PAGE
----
What Will The “Next Generation” Condom Look Like?
Posted February 14, 2014
The Bill & Melinda Gates Foundation has challenged students, scientists and entrepreneurs to design the "Next Generation Condom."
Incentives for condom innovation
Condoms have been used as a form of birth control and for protection against STIs for over 400 years. Early prototypes were made from linen, oiled silk paper, animal intestines and other materials. Modern condoms are made from latex rubber or polyurethane, materials that are much more effective for preventing pregnancy and STI transmission. Condom usage is more critical than ever in the age of HIV and AIDS, so it is surprising that there have been few developments to improve the functionality of condoms in the past 50 years.
The Bill & Melinda Gates Foundation is seeking to change that. They made waves in March 2013 when they announced $100,000 in funding for “students, scientists and entrepreneurs” to submit proposals for developing the next generation of condom to help decrease transmission of HIV and STIs on a global scale.
Barriers to condom use
Condoms are recognized as an important public health strategy for preventing unwanted pregnancies and reducing transmission of HIV and STIs on a global scale. However, research has uncovered numerous barriers to condom use that may prevent individuals from consistently and correctly using condoms during sexual intercourse.
- Errors in condom use
A 2002 study of condom use and errors amongst college men found that:
Of the 158 participants, 60% did not discuss condom use with their partner before sex; 42% reported they wanted to use condoms but did not have any available; 43% put condoms on after starting sex; 15% removed condoms before ending sex; 40% did not leave space at the tip; 30% placed the condom upside down on the penis and had to flip it over; and 32% reported losing erections in association with condom use. Nearly one-third reported breakage or slippage during sex.
These findings indicate that condoms must be easier to put on and use for the entire sex act
- Latex allergies
An estimated 1 in 1,000 individuals suffers a latex allergy, although certain high risk populations such as health care workers may experience a prevalence of 5-15%. Polyurethane condoms exist as an alternative to latex, but are more expensive and less flexible than latex.
- Loss of erection
37.1% of male participants in a 2006 study reported at least one incidence of erection loss on at least one occasion, which and were less likely to consistently use condoms as a result.The same study found that men were more likely to lose their erection if they did not feel confident that they knew how to use a condom correctly, if they had problems with the “fit or feel” of the condom, or if they had previous incidents of condom breakage.
- Poor fit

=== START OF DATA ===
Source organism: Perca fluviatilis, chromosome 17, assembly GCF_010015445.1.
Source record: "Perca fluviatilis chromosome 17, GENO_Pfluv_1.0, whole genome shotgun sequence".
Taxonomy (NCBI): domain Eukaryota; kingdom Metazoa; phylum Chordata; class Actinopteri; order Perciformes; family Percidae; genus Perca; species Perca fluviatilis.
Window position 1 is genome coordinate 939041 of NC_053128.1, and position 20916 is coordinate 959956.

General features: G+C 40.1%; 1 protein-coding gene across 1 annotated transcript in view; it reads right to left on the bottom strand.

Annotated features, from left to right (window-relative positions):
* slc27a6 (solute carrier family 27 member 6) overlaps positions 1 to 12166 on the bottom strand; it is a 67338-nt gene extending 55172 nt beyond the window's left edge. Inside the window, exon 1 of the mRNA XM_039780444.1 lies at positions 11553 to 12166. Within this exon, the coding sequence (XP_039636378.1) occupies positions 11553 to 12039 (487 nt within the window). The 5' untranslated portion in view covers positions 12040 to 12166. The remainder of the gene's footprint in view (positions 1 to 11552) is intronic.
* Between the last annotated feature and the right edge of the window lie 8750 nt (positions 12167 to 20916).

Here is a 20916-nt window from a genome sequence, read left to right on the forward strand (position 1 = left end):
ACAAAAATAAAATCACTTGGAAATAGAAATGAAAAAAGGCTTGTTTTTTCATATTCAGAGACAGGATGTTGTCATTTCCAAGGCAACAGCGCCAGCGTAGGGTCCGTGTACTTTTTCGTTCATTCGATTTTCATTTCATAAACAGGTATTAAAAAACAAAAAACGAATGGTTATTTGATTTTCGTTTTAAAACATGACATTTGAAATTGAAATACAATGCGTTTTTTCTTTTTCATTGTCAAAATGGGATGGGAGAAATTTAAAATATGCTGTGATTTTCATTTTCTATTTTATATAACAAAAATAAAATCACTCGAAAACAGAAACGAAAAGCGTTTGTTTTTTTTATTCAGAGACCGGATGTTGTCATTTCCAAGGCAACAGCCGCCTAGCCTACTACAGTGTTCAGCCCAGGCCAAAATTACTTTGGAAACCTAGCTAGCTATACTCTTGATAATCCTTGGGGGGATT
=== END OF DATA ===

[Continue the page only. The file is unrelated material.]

Research on the effects of poor condom fit reported increased breakage, reduced sexual pleasure, erection loss, and increased likelihood of removing condom before intercourse was completed.
- Diminished sensations
A recent paper based on data from the National Survey of Sexual Health and Behavior found that:
Participants consistently rated sex to be arousing and pleasurable whether or not they used condoms or lubricant. No significant differences were found in regard to men’s ratings of the ease of their erections based on condom and lubricant use.
However, other studies present conflicting data regarding diminished pleasure related to condom use. There may also be psychological barriers related to popular beliefs that using a condom makes sex less intimate or pleasurable.
Areas for improvement
From this research it is clear that some potential areas of improvement for the “condom of the future” include:
- Ease of use
- Comfortable fit and feel
- Need for flexible, hypoallergenic, condom material that effectively transmits heat and sensations
- Durability- condom must not break easily
- Inexpensive to purchase and produce
- Effective against pregnancy, HIV, and other STIs
Orgami Condoms: A leader in condom innovation
Origami Condoms are emerging as one of the most promising prototypes for the condom of the future. Origami condoms offer the following advantages over existent male and female condoms:
- Origami condoms are made from silicone, a hypoallergenic material that is flexible, durable, effective for preventing pregnancy and the transmission of viruses and STIs, and transmits sensation and body heat well.
- There are three models of Origami condoms: a male condom, a female condom, and a condom designed specifically for receptive anal intercourse that is the first of its kind. As receptive anal intercourse is one of the most high-risk routes of HIV transmission, this condom could change the face of HIV prevention, as the receptive partner can take the initiative of wearing it. All three condoms can accommodate a variety of penis sizes without discomfort or slippage.
- Ease of use. The Origami male condom is “accordion-shaped” and is much easier to put on the penis than a traditional rolled male condom, as it can be simply pulled on.
- Increased pleasure. The Origami male and female condoms expand and contract during intercourse, increasing stimulation for both partners. The anal condom is the first of its kind, and is intended to make anal intercourse more natural and pleasurable feeling.
Origami condoms are currently in clinical trials, and are not currently available commercially. It will be interesting to see what the consumer response will be when the product becomes available (currently slated for 2014/2015), and whether these innovative condom models will encourage people to embrace condom use in their sex lives.